"In the context of motions to compel arbitration brought under the Federal Arbitration Act ('FAA'), 9 U.S.C. § 4 (2000), the court applies a standard similar to that applicable for a motion for summary judgment." Bensadoun v. Jobe-Riat, 316 F.3d 171, 175 (2d Cir. 2003) (citing Par-Knit Mills v. Stockbridge Fabrics Co., 636 F.2d 51, 54 n. 9 (3d Cir.1980)). "If there is an issue of fact as to the making of the agreement for arbitration, then a trial is necessary." Id. (citing 9 U.S.C. § 4). "Whether a dispute is arbitrable comprises two questions: '(1) whether there exists a valid agreement to arbitrate at all under the contract in question ... and if so, (2) whether the particular dispute sought to be arbitrated falls within the scope of the arbitration agreement.' " Hartford Acc. & Indem. Co. v. Swiss Reinsurance Am. Corp., 246 F.3d 219, 226 (2d Cir. 2001) (quoting National Union Fire Ins. Co. v. Belco Petroleum Corp., 88 F.3d 129, 135 (2d Cir. 1996)). "While the interpretation of an arbitration agreement is generally a matter of state law, the FAA imposes certain rules of fundamental importance, including the basic precept that arbitration is a matter of consent, not coercion." Stolt-Nielsen S.A. v. AnimalFeeds Int'l Corp., __ U.S. __, 130 S.Ct. 1758, 1773, 176 L. Ed. 2d 605 (2010) (internal citations and quotation marks omitted); Schnabel v. Trilegiant Corp., __ F.3d __, 2012 WL 3871366, *6 (2d Cir. 2012) (existence of agreement to arbitrate is question of state law). Specifically, a party may not be compelled under the FAA to submit to arbitration "unless there is a contractual basis for concluding that the party agreed to do so." Stolt-Nielsen S.A., 130 S. Ct at 1775; Ross v. American Exp. Co., 547 F.3d 137, 143 (2d Cir. 2008).

Here, the lender title policy between Defendant and Fremont contains the following arbitration provision:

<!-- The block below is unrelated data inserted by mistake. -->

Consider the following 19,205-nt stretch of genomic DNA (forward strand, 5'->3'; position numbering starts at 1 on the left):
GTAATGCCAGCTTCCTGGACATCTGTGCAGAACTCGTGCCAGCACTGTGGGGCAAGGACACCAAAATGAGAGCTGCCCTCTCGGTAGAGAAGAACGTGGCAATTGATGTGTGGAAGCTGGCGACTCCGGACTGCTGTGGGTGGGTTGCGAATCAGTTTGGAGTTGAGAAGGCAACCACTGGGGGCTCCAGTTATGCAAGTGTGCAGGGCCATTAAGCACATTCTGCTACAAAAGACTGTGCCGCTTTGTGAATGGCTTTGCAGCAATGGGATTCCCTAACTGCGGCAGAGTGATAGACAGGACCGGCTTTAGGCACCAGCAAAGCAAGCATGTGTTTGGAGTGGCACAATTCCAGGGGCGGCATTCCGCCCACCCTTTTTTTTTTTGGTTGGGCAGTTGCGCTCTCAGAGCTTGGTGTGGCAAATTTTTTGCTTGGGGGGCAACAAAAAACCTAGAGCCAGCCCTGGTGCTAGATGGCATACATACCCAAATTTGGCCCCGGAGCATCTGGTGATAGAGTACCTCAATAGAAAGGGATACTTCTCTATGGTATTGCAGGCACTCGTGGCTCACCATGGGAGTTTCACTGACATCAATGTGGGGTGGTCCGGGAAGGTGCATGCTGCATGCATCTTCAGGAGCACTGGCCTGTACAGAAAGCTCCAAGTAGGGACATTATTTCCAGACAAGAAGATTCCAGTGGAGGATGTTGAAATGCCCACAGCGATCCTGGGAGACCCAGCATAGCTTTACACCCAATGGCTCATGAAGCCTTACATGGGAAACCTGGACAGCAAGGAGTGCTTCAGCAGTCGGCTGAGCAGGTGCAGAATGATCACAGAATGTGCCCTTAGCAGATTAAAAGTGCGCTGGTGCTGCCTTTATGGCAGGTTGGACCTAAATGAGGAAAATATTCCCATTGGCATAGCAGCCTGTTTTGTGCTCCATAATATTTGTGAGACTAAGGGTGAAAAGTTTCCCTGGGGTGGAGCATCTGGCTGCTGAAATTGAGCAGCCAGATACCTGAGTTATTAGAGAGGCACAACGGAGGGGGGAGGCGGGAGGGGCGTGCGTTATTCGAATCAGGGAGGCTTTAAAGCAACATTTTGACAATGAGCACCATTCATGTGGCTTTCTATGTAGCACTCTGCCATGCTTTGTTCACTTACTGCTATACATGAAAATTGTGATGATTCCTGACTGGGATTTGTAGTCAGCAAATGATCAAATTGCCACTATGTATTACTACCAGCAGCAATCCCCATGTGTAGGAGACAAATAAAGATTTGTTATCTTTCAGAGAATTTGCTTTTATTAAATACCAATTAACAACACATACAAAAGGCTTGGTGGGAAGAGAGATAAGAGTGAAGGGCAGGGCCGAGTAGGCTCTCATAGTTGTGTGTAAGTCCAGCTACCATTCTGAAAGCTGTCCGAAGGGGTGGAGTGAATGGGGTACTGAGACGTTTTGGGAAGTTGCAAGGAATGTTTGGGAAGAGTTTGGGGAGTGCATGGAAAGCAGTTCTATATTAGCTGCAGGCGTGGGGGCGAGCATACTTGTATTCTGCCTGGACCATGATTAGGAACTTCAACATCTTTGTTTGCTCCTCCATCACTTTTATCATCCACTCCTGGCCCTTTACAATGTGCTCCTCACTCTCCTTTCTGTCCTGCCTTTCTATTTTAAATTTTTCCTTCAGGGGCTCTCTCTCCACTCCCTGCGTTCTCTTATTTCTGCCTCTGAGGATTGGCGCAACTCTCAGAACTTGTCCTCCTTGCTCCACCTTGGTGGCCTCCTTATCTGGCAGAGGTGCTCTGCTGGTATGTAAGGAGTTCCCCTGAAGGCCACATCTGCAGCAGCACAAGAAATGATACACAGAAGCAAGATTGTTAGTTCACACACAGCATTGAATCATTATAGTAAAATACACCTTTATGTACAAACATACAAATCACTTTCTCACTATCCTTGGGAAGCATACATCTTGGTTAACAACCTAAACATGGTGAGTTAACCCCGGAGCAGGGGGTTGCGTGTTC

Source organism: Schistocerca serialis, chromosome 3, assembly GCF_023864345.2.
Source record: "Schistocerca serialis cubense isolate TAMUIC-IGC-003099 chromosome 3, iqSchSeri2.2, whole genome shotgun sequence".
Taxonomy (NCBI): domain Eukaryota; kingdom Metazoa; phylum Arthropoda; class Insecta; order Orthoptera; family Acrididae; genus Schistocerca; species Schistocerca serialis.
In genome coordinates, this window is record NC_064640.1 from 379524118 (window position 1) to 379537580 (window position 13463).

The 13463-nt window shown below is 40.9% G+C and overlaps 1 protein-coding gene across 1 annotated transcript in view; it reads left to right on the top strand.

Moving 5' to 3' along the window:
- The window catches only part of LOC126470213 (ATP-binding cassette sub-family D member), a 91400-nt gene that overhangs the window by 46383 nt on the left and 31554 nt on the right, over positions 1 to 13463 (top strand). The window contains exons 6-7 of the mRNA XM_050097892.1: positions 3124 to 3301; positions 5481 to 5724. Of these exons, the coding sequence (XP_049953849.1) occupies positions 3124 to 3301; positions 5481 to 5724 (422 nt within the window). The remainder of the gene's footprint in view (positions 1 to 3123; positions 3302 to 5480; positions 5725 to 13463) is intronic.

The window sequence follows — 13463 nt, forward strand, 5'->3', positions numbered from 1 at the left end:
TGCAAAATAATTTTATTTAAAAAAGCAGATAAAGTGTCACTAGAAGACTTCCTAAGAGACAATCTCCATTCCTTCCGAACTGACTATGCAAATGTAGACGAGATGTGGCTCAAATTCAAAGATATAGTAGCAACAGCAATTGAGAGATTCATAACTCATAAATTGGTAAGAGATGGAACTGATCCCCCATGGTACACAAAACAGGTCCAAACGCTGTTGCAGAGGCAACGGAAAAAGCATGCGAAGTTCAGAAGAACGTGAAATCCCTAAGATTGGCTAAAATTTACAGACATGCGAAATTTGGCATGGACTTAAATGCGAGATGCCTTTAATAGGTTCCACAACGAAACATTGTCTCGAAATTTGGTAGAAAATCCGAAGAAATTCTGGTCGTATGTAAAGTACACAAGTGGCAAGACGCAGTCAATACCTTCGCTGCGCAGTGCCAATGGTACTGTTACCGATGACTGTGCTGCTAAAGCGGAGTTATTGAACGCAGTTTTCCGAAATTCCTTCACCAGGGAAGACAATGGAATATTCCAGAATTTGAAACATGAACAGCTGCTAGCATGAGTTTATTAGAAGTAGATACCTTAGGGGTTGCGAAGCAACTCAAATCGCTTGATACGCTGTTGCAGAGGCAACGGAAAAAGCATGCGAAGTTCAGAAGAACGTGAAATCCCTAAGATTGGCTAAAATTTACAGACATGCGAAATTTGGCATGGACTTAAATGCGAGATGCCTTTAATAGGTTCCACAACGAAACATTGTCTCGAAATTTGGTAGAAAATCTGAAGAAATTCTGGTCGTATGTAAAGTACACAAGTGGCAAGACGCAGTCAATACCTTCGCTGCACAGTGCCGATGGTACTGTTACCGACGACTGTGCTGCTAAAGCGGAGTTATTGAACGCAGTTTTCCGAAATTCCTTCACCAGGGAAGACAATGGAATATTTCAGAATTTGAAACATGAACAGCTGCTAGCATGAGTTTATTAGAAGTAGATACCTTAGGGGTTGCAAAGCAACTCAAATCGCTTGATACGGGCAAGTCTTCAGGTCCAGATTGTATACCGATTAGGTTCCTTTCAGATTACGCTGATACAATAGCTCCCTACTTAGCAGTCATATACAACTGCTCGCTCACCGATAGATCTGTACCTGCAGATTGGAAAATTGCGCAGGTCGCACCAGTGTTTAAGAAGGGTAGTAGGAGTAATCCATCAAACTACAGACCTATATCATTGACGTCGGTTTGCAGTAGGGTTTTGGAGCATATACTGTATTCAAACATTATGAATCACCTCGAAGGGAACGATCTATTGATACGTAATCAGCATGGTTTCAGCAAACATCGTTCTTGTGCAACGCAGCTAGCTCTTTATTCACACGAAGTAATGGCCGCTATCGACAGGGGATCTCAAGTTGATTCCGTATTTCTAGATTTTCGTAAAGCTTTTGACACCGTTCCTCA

Unless prohibited by applicable law, either the Company or the insured may demand arbitration pursuant to the Title Insurance Arbitration Rules of the American Arbitration Association. Arbitrable matter may include, but are not limited to, any controversy or claim between the Company and the insured arising out of or relating to this policy, any service of the Company in connection with its issuance or the breach of a policy provision or other obligation. All arbitrable matters when the Amount of Insurance is $1,000,000 or less shall be arbitrated at the option of either the Company or the insured. All arbitrable matters when the Amount of Insurance is in excess of $1,000,000 shall be arbitrated only when agreed to by both the Company and the insured. Arbitration pursuant to this policy and under the Rules in effect on the date the demand for arbitration is made or, at the option of the insured, the Rules in effect at Date of Policy shall be binding upon the parties. . . . (Decl. of Joseph D. DeSalvo Ex. A, Docket No. 9 (emphasis altered).) Initially, the parties do not dispute that Plaintiffs are neither signatories to nor insured parties under the lender title policy contract.*fn3

Nonetheless, there are five theories under which a nonsignatory to an arbitration agreement may still be bound by it: 1) incorporation by reference; 2) assumption; 3) agency; 4) veil-piercing/alter ego; and 5) estoppel. MAG Portfolio Consultant, GMBH v. Merlin Biomed Group LLC, 268 F.3d 58, 61 (2d Cir. 2001); see Thomson-CSF, S.A. v. Am. Arbitration Ass'n, 64 F.3d 773, 776 (2d Cir. 1995). Here, Defendant relies on only the theory of equitable estoppel, which provides that a non-party to an agreement may be bound by an arbitration clause contained therein where he or she knowingly accepts the benefits of that agreement. MAG Portfolio Consultant, 268 F.3d at 61.

In order to find that Plaintiffs are equitably estopped from avoiding the arbitration clause, however, "[t]he benefits [reaped by Plaintiffs] must be direct -- which is to say, flowing directly from the agreement." MAG Portfolio Consultant, 268 F.3d at 61. For example, in American Bureau of Shipping v. Tencara Shipyard S.P.A., the owners of a racing yacht were estopped from avoiding an arbitration agreement in a contract between the shipyard that built the yacht at the behest of the owners and a classification society. 170 F.3d 349, 353 (2d Cir. 1999). The Second Circuit found there that the owners, although not parties to the contract, had received a direct benefit from that agreement because it resulted in "significantly lower insurance rates" on the yacht and the ability to sail under the French flag. Id.